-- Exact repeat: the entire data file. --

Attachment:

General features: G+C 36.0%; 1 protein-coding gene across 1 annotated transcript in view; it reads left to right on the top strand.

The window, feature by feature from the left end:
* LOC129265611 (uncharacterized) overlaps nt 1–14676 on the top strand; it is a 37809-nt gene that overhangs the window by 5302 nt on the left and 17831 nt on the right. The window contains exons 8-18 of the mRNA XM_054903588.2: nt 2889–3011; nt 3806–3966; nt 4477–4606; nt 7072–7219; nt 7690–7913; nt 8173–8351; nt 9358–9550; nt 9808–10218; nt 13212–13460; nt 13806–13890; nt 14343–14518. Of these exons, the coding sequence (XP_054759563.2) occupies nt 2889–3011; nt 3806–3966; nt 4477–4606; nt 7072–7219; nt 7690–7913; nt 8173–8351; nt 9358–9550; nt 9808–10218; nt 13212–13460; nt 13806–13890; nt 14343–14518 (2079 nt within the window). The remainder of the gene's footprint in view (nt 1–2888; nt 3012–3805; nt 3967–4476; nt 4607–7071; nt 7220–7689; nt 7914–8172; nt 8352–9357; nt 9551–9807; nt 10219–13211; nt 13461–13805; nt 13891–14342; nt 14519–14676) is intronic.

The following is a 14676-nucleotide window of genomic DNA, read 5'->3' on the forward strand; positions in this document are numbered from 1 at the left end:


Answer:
General features: G+C 36.0%; 1 protein-coding gene across 1 annotated transcript in view; it reads left to right on the top strand.

The window, feature by feature from the left end:
* LOC129265611 (uncharacterized) overlaps nt 1–14676 on the top strand; it is a 37809-nt gene that overhangs the window by 5302 nt on the left and 17831 nt on the right. The window contains exons 8-18 of the mRNA XM_054903588.2: nt 2889–3011; nt 3806–3966; nt 4477–4606; nt 7072–7219; nt 7690–7913; nt 8173–8351; nt 9358–9550; nt 9808–10218; nt 13212–13460; nt 13806–13890; nt 14343–14518. Of these exons, the coding sequence (XP_054759563.2) occupies nt 2889–3011; nt 3806–3966; nt 4477–4606; nt 7072–7219; nt 7690–7913; nt 8173–8351; nt 9358–9550; nt 9808–10218; nt 13212–13460; nt 13806–13890; nt 14343–14518 (2079 nt within the window). The remainder of the gene's footprint in view (nt 1–2888; nt 3012–3805; nt 3967–4476; nt 4607–7071; nt 7220–7689; nt 7914–8172; nt 8352–9357; nt 9551–9807; nt 10219–13211; nt 13461–13805; nt 13891–14342; nt 14519–14676) is intronic.

The following is a 14676-nucleotide window of genomic DNA, read 5'->3' on the forward strand; positions in this document are numbered from 1 at the left end: